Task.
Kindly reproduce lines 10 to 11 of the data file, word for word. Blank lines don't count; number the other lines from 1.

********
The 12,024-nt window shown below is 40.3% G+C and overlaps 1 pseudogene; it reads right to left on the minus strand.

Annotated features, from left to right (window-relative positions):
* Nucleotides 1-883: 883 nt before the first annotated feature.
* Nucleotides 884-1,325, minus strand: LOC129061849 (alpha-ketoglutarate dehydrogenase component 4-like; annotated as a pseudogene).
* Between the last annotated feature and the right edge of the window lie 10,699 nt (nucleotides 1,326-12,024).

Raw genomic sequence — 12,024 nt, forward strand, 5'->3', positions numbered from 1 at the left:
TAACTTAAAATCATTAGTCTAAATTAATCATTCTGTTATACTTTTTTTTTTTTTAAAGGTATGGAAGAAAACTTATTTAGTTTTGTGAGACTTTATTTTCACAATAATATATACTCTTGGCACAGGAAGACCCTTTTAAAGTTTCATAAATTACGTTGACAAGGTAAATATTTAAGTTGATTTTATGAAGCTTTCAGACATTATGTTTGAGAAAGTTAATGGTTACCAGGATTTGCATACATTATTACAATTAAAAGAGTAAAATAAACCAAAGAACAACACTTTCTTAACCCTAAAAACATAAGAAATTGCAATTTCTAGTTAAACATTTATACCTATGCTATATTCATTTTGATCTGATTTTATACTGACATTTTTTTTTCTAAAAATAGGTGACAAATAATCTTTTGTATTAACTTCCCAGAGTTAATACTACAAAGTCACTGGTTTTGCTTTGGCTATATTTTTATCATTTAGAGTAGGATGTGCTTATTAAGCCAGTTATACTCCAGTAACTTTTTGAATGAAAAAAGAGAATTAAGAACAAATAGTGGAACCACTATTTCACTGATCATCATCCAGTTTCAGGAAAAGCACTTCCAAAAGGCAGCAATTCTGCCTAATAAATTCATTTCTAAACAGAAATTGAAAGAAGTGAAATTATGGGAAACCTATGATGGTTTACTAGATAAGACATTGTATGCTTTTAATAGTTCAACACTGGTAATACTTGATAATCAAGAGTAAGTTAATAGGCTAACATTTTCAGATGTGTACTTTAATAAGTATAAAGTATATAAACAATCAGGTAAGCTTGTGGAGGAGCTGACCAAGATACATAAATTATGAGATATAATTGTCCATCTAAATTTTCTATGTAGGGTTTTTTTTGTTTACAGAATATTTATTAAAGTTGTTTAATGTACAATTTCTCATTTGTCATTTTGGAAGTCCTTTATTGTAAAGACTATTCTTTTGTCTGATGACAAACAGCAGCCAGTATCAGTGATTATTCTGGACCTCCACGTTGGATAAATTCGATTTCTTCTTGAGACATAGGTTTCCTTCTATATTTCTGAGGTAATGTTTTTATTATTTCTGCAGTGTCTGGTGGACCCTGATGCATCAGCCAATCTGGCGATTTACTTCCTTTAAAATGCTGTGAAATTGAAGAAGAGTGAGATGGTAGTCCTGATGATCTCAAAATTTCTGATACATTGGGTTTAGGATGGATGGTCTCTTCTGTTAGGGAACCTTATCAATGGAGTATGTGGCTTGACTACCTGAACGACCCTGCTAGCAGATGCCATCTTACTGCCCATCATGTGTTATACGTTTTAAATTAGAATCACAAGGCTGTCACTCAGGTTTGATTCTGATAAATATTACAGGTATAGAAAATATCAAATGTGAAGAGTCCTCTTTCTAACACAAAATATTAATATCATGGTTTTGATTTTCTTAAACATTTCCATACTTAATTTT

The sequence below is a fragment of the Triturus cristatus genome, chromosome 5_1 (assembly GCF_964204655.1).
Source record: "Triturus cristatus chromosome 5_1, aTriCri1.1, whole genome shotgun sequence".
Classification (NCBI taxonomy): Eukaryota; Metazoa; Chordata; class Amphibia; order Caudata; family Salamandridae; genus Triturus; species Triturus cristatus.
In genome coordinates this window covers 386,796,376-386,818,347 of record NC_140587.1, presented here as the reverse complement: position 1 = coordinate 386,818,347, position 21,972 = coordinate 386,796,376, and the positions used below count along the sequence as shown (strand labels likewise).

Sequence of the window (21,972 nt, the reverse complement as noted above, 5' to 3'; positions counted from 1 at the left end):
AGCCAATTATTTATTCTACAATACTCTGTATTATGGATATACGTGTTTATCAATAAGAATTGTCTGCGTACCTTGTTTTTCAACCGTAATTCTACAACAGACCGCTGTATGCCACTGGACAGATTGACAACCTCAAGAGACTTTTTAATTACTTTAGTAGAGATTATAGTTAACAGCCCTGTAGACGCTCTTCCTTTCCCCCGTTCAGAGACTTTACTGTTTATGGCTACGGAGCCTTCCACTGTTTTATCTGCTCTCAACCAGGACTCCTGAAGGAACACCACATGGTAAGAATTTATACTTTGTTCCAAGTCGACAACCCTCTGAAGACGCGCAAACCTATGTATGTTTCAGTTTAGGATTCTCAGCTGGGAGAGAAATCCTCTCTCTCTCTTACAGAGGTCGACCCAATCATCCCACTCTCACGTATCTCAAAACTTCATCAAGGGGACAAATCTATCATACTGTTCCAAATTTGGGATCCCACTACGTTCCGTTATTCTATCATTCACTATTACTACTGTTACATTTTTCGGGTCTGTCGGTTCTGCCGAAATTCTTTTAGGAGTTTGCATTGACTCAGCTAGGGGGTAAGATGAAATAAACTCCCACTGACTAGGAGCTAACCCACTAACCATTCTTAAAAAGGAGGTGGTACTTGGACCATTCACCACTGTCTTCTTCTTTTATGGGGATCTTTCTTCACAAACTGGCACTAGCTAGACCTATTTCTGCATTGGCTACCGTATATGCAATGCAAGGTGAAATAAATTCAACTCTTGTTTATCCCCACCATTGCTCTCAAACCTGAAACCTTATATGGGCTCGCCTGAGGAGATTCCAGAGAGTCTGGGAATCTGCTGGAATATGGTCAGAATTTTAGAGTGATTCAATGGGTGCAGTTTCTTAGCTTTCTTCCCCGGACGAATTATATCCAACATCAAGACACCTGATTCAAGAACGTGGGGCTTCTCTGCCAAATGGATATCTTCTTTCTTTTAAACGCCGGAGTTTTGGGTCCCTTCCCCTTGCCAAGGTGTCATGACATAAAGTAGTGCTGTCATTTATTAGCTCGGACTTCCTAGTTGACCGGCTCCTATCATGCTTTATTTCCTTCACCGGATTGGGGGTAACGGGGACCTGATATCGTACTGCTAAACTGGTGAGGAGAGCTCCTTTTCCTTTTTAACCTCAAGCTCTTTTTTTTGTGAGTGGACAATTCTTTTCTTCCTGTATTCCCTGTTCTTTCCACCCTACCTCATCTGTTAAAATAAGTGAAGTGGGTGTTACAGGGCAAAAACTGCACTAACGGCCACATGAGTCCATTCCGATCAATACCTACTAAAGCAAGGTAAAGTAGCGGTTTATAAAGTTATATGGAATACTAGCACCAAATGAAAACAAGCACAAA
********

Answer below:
Classification (NCBI taxonomy): Eukaryota; Metazoa; Chordata; class Amphibia; order Caudata; family Salamandridae; genus Triturus; species Triturus cristatus.
In genome coordinates this window covers 386,796,376-386,818,347 of record NC_140587.1, presented here as the reverse complement: position 1 = coordinate 386,818,347, position 21,972 = coordinate 386,796,376, and the positions used below count along the sequence as shown (strand labels likewise).